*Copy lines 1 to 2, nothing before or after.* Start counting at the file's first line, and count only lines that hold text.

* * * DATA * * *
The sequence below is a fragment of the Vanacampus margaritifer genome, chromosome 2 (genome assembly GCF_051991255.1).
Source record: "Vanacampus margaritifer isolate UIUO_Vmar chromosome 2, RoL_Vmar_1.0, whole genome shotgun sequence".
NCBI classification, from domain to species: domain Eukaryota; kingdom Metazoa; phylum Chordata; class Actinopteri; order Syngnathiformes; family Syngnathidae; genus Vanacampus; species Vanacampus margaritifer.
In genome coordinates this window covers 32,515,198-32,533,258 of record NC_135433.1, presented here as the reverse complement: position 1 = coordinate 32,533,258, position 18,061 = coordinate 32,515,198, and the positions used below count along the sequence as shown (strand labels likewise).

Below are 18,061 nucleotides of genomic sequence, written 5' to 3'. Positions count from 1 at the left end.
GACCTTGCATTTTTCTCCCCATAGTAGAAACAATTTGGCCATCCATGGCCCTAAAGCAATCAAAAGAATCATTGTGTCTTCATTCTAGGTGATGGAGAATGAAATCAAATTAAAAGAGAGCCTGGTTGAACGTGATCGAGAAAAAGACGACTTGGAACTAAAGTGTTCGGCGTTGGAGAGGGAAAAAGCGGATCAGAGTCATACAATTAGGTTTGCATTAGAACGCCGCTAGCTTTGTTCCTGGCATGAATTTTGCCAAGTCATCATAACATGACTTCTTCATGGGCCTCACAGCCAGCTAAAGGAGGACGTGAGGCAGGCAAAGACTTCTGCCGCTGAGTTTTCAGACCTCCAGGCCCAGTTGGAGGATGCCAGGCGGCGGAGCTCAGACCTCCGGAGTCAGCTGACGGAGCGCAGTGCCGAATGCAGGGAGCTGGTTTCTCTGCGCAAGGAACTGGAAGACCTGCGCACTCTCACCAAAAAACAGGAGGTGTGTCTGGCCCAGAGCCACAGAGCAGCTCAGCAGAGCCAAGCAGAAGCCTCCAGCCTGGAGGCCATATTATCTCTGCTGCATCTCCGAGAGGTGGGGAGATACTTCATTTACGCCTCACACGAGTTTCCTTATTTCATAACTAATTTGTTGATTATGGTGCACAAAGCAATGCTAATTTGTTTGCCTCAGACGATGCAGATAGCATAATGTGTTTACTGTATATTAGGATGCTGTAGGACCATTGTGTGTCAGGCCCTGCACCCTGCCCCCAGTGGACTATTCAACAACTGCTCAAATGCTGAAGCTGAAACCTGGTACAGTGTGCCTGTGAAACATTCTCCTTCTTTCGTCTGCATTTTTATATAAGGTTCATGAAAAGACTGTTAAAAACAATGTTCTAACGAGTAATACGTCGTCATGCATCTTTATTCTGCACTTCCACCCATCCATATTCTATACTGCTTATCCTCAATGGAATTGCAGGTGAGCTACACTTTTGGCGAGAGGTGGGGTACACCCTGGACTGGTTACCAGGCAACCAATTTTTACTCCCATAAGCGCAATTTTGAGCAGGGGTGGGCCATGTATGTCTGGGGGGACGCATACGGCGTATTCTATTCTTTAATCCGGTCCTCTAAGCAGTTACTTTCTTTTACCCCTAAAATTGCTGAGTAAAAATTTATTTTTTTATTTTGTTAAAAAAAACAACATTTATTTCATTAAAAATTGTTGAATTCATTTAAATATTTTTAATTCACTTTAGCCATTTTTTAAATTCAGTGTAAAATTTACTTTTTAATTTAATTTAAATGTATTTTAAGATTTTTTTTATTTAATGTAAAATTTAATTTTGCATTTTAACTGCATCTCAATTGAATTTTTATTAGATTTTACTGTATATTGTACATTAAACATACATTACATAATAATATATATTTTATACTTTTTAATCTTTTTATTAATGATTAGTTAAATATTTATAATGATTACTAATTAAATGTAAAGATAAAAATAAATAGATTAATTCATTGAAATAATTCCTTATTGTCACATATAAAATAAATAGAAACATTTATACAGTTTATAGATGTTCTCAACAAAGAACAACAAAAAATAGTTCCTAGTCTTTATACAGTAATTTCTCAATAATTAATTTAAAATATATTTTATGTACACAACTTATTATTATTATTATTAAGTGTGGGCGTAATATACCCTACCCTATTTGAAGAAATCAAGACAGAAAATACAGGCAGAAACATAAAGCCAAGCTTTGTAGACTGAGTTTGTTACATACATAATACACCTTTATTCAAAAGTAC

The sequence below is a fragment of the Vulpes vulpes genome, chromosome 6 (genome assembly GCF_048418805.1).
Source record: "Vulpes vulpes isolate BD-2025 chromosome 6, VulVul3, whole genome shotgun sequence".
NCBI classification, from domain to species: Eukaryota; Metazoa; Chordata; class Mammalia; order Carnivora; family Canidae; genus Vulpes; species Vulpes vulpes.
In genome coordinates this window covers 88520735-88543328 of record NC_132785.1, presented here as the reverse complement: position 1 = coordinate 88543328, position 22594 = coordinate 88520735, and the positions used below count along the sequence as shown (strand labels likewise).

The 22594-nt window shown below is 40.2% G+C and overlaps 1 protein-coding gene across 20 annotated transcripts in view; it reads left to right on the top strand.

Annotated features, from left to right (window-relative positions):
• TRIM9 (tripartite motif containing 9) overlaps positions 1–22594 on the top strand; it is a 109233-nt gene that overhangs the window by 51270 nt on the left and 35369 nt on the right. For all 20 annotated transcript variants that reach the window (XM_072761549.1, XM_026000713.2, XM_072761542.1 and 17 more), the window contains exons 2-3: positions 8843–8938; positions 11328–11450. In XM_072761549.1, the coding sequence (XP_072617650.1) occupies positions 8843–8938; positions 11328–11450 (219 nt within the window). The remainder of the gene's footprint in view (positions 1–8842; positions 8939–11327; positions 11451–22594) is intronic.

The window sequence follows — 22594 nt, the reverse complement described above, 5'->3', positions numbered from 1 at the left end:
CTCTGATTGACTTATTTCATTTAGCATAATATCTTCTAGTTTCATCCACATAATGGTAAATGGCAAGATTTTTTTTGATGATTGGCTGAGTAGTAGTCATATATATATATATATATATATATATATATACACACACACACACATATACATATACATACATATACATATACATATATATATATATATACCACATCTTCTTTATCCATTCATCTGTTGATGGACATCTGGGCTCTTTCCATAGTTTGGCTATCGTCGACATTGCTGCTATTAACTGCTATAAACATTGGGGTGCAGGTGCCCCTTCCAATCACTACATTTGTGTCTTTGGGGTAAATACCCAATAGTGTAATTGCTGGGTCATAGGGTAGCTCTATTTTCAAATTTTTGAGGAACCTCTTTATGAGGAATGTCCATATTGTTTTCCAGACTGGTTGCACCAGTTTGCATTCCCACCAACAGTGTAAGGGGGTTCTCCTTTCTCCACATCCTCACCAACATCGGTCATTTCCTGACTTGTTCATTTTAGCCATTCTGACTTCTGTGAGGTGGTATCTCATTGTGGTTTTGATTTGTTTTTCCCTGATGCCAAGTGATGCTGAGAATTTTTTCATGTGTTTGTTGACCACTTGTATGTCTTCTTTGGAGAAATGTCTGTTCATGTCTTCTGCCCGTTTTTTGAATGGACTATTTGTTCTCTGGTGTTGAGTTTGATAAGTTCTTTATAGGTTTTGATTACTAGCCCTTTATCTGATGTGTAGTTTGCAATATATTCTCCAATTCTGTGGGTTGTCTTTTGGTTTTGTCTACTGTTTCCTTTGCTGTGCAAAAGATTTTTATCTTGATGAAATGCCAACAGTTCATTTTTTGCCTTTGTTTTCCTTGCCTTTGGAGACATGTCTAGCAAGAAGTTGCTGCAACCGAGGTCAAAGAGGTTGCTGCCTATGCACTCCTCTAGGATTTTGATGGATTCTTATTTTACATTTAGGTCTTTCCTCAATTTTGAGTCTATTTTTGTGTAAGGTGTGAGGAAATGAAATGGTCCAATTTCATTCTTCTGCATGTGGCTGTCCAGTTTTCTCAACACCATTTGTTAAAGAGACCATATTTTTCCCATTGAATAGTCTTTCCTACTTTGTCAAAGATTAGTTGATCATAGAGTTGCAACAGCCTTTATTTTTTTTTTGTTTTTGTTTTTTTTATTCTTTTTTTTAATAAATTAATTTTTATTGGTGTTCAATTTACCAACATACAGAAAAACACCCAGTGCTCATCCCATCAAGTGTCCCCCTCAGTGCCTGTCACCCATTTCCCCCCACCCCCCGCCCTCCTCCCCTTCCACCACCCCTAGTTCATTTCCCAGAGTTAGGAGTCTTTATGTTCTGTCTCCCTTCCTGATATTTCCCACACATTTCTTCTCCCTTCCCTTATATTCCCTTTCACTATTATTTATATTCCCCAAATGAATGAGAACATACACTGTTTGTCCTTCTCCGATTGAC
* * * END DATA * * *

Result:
The sequence below is a fragment of the Vanacampus margaritifer genome, chromosome 2 (genome assembly GCF_051991255.1).
Source record: "Vanacampus margaritifer isolate UIUO_Vmar chromosome 2, RoL_Vmar_1.0, whole genome shotgun sequence".